- Craig Custance
- 0 Shares
DETROIT -- Detroit Red Wings coach Mike Babcock held the printed box score in his hands, shaking it slightly as he drove home his point.
Everything on the stat sheet suggested a lopsided Red Wings win. They outshot the Nashville Predators 41-17. They outhit them 28-20. They were dominant in the faceoff circle, winning 58 percent of their draws. They drew seven penalties and, until the third period, played a pretty mistake-free game.
And it wasn't just the stats that suggested dominance. They passed the eye test. They completely outplayed the Predators for most of Game 4, much like they did in Game 3.
"You can't keep playing like this, have the puck all the time and the other team keep beating you," Babcock said. "I wouldn't think, anyway."
But it's happening, and Predators goalie Pekka Rinne, who made 40 saves, is a monumental reason for that. When the Predators landed in Detroit on Saturday, they had never beaten the Red Wings in a playoff game at Joe Louis Arena. When they left, following a 3-1 win in Game 4, they had two wins and a 3-1 series lead, putting the Red Wings on the brink of their first opening-round series loss since 2006.
"To get the win when we didn't play our best, we definitely got away with one tonight," said defenseman Kevin Klein, who scored his second goal of the series, a game winner on an incredible pass from Martin Erat.
After two ugly periods, captain Shea Weber said the message in the Nashville dressing room was about opportunity. The Preds knew they hadn't played their best hockey of the series yet they were entering the third period tied with the Red Wings.
The Predators were determined not to let their goalie's incredible effort disappear into a Red Wings win that evened the series.
"We knew we had a chance to win," Weber said, and then he relayed the message that was discussed among the Predators. "We've got to be better to help Pekka out and help ourselves out."
When you look at the third period and see who dug deep and found a way to win, it was the guys who had been through the battles before in Nashville who raised their game the most. It was David Legwand, the Predators' first-ever draft pick in 1998, scoring a pair of third-period goals after an otherwise inconsistent two games in his hometown. One of the goals actually counted, when he snapped the puck away from Danny Cleary to beat Jimmy Howard. The other didn't, a whistle blown before Legwand beat Howard from a shot behind the goal line. It was a moment that looked like a huge break for the Red Wings.
Weber, Ryan Suter and Klein, a trio of defensemen selected together in 2003, were outstanding. The next time assistant GM Paul Fenton, who runs Nashville's drafts, interviews for a GM opening, he might want to just hand over a printout of that draft and call it a day.
And then there was Erat, a Predator since 2001. All game it looked like the Predators were patiently waiting for the Red Wings to make a crucial mistake and it was Erat who finally drew it out of them. On a breakaway, he skated in on Howard and three Red Wings -- Nicklas Lidstrom, Ian White and Jiri Hudler -- collapsed to defend him. The entire time Erat was watching Howard, who skated way out to stop his shot.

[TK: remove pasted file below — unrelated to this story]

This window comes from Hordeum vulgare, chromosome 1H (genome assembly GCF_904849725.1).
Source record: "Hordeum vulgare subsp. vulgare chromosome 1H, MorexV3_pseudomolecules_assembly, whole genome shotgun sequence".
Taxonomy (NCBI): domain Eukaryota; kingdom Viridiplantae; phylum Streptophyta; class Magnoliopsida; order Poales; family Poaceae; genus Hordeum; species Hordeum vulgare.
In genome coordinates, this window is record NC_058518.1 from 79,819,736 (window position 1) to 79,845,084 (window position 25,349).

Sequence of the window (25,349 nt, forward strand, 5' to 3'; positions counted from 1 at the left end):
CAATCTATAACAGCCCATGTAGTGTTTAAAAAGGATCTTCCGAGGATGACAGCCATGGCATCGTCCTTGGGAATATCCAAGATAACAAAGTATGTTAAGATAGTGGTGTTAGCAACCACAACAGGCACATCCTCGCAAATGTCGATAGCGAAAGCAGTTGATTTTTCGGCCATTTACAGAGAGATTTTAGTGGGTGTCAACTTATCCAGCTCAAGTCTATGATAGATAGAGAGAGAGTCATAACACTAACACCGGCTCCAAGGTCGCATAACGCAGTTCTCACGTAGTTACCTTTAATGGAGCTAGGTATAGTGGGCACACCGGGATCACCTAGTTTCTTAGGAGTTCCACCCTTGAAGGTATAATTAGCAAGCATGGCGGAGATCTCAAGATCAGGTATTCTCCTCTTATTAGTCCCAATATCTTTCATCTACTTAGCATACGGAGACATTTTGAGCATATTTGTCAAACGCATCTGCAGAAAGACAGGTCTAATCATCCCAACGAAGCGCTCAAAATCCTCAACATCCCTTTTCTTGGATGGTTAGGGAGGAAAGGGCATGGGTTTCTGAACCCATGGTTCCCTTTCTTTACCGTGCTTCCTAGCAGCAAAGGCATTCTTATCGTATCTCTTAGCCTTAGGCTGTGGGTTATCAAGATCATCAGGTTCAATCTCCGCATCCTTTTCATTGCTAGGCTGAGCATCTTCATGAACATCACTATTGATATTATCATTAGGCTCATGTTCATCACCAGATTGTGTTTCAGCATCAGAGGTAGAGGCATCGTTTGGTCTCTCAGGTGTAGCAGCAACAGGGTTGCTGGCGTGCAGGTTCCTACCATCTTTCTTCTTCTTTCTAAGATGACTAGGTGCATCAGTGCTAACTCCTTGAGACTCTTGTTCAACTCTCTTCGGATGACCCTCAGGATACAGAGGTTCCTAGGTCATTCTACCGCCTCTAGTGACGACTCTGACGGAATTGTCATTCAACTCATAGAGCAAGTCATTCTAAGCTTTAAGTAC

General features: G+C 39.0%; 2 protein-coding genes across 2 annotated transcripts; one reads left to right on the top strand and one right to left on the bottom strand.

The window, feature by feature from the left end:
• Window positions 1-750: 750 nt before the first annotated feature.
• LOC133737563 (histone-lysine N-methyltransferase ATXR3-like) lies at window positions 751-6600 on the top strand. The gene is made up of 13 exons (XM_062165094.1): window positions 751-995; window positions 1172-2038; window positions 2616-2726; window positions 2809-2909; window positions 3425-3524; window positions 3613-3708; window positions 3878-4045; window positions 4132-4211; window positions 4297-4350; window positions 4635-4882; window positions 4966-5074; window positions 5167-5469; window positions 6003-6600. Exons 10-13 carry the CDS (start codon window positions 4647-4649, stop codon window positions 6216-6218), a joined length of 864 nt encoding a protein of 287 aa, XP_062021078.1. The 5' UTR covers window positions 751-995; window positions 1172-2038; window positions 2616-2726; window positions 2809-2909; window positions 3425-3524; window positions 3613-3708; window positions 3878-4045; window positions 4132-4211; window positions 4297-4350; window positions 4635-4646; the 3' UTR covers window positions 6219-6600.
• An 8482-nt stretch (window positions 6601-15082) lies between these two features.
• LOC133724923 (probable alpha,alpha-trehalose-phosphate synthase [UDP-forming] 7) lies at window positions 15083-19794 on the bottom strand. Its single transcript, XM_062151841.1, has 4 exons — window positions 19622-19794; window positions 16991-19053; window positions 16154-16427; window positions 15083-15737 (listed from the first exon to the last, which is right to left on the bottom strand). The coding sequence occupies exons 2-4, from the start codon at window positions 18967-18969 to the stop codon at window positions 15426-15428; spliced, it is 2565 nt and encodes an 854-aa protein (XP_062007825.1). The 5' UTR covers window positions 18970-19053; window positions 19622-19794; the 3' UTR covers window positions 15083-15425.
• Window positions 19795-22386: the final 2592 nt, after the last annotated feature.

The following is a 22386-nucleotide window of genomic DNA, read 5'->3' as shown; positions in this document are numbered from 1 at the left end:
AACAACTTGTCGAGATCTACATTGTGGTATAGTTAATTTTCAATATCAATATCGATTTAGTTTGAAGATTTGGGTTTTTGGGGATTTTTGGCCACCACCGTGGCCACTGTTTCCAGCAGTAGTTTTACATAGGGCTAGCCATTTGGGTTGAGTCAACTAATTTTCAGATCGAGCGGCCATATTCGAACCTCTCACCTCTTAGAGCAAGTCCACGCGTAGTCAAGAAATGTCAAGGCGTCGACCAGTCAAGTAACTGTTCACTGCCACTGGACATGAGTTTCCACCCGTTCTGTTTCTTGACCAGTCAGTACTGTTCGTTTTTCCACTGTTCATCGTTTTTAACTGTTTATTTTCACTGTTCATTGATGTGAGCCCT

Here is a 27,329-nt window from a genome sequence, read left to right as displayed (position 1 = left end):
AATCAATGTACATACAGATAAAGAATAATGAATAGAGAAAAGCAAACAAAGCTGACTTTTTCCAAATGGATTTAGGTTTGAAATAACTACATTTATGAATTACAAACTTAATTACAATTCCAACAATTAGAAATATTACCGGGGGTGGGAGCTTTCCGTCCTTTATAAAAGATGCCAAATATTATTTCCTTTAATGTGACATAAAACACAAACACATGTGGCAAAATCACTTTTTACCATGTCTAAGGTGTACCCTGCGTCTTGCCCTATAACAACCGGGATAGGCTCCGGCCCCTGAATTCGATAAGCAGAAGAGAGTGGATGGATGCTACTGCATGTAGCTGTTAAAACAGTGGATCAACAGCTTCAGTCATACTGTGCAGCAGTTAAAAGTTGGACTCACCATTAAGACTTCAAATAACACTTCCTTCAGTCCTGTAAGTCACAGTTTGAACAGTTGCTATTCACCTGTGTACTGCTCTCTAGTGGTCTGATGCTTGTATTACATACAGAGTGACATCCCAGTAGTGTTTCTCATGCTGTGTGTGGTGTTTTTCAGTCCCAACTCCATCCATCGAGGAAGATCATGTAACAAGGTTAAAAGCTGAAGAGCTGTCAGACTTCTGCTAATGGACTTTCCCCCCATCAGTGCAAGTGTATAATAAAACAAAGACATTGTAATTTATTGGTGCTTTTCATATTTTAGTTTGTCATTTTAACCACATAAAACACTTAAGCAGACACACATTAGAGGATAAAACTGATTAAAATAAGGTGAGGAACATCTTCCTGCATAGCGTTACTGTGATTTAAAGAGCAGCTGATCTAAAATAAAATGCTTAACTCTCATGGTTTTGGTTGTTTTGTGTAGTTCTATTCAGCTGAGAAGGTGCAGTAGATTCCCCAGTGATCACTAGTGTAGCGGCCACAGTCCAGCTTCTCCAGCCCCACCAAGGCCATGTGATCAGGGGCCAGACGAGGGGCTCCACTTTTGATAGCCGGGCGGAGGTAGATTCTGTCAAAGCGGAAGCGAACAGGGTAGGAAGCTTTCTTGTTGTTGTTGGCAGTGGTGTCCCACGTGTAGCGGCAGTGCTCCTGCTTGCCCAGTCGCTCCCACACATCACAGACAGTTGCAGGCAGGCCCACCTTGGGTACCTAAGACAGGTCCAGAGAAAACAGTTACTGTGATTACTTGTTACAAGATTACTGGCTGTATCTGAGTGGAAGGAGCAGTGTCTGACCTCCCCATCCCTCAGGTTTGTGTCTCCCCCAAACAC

At the right moment, he found a wide-open Klein driving down the middle of the ice and Klein converted the easiest playoff goal he will ever score. If he hadn't been there, the puck would have found a wide-open Patric Hornqvist, who would have done the same. It was the game winner.
"If I missed that one, the boys would have been pretty upset with me," Klein said. "Marty pretty much drew the whole rink to him. Marty did all the work; I cleaned it up."
This Predators franchise has been through adversity when it looked like they were on the verge of breaking through. They should have beaten the Blackhawks in the year Chicago won the Stanley Cup, but didn't know how to finish. They gave the Canucks a run last season in the playoffs but couldn't match their talent. Especially Ryan Kesler.
It's those playoff disappointments that teach you how to win games like Game 4.
"You know it's not about how you play the game, it's how you finish," Erat said.
And he believes this team now knows how to finish -- games and a playoff series.
"For sure. For sure," he said. "I've been here for a long time. We went through the good times and rough times. Right now, we learned from the past and guys know what to do on the ice the last couple minutes in the game."
On the other bench, there's a team that also knows how to win games. They didn't show it Tuesday night, but just ask the Sharks how tough the Red Wings are to close out. It took San Jose seven games to beat a Detroit team that they jumped out to a 3-0 series lead on in the second round last year.
If the Predators thought the barrage of shots the Red Wings produced in the first two periods, outshooting Nashville 28-10, was impressive, it could easily be eclipsed in Friday's Game 5 in Nashville. There's too much pride. Too much to play for. Tuesday night could end up being Nicklas Lidstrom's final home game in Detroit if he chooses to retire this summer and if Nashville eliminates Detroit on Friday. You think the Red Wings want to send their captain out like that?
"It's a long way from over," Weber said.
The Predators know this. That's what now makes them so dangerous.